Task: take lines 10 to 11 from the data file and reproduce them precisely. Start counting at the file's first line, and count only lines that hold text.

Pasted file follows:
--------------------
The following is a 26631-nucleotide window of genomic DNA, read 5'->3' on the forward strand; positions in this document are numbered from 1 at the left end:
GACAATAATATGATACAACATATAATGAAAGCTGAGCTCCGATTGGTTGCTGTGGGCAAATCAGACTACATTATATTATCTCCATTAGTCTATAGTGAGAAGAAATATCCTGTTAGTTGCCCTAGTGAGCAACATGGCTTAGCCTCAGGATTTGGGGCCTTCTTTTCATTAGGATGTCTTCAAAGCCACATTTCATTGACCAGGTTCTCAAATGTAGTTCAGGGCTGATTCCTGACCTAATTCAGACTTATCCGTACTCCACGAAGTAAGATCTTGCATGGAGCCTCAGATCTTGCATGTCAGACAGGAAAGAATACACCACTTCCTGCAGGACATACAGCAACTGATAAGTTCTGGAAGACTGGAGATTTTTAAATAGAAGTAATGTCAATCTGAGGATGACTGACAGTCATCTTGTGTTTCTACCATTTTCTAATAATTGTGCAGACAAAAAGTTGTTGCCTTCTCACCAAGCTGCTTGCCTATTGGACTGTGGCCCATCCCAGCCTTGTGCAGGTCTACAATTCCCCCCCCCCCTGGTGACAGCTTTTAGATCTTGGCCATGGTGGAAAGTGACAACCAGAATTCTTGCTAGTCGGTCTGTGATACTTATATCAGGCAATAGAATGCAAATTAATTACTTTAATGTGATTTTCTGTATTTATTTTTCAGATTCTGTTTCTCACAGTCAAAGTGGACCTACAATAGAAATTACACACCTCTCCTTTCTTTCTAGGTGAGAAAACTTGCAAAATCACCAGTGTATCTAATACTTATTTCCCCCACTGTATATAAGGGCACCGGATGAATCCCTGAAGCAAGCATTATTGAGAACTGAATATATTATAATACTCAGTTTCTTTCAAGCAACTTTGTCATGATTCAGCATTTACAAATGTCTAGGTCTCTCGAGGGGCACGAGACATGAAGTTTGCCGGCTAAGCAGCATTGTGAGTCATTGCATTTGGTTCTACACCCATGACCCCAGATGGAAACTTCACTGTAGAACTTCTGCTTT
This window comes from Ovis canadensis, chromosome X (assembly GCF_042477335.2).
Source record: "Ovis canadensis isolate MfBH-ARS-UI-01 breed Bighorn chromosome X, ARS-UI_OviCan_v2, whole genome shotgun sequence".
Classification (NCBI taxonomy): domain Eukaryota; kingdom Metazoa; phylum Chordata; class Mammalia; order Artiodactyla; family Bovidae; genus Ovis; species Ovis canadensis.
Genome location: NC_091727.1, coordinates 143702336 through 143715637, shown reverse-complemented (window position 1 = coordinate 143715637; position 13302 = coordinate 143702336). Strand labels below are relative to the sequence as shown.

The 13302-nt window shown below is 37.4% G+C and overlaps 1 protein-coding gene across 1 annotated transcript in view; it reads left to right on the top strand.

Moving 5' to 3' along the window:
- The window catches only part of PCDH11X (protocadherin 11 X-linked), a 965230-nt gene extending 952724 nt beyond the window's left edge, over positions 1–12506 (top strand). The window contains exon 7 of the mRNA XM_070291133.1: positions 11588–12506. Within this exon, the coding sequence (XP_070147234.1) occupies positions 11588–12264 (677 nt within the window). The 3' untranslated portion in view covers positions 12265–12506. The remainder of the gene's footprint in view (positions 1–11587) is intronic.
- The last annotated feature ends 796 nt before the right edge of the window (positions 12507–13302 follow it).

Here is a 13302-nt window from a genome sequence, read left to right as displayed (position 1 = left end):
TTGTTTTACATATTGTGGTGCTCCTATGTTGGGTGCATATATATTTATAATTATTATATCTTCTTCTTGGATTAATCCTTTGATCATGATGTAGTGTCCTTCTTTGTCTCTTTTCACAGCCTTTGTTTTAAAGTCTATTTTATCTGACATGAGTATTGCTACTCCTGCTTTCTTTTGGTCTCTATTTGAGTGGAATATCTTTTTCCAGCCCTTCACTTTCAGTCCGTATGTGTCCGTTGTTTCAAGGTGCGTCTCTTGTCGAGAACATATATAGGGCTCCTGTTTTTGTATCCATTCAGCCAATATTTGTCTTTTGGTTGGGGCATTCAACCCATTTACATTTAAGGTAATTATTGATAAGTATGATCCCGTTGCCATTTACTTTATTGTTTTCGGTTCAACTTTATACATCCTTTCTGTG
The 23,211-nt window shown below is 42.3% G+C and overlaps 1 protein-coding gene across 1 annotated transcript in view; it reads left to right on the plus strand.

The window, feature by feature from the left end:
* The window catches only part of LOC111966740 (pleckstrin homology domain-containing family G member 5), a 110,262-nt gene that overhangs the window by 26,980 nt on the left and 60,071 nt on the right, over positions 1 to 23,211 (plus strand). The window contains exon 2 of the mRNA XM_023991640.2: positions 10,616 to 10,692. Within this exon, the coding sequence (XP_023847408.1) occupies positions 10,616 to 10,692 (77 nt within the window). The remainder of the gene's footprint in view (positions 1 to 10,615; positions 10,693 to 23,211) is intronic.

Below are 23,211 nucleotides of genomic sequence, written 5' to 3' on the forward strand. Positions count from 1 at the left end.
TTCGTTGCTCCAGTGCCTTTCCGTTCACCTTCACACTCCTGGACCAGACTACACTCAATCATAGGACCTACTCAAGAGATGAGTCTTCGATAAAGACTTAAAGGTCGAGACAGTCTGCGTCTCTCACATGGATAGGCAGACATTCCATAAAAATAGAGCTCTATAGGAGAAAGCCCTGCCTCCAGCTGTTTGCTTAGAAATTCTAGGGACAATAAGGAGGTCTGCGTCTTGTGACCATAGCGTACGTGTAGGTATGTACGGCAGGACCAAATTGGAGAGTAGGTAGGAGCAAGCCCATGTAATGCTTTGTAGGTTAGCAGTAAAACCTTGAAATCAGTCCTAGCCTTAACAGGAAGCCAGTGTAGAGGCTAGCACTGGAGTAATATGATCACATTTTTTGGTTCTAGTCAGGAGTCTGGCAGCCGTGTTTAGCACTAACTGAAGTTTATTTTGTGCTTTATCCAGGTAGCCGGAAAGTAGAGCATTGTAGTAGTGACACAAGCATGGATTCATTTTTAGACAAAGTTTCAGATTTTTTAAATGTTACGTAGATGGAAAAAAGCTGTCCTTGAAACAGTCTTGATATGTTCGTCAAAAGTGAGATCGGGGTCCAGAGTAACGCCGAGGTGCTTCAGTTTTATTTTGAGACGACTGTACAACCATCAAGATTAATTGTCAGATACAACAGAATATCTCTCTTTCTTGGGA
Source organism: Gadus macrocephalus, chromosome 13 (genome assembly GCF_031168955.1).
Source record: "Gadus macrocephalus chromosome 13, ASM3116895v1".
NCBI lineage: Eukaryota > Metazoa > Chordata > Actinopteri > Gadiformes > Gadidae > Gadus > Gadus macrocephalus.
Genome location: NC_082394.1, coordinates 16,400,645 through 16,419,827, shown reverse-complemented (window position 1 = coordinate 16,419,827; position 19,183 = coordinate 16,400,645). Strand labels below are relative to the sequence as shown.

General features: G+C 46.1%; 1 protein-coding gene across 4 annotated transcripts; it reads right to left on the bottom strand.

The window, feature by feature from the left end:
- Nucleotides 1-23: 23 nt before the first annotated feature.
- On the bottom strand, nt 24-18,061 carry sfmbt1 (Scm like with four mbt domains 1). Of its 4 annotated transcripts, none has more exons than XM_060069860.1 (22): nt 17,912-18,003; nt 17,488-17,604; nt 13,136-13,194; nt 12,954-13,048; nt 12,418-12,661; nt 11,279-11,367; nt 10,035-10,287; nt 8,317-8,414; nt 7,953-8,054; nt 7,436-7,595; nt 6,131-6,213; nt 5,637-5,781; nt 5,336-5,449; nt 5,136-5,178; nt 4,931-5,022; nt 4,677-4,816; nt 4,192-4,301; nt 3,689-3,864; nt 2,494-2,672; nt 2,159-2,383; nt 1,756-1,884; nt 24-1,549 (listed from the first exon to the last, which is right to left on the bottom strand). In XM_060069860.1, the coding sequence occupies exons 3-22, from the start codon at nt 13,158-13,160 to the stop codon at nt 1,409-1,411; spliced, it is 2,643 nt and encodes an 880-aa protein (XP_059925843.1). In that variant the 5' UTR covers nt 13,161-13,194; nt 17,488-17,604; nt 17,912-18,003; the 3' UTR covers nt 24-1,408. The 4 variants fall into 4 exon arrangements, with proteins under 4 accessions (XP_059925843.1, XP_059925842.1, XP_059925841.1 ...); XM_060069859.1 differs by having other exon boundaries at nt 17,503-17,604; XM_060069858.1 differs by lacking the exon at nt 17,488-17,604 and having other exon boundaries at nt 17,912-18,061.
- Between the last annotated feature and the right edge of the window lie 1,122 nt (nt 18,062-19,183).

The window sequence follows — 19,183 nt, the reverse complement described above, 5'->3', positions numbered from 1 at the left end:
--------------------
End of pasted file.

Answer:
- The last annotated feature ends 796 nt before the right edge of the window (positions 12507–13302 follow it).

Here is a 13302-nt window from a genome sequence, read left to right as displayed (position 1 = left end):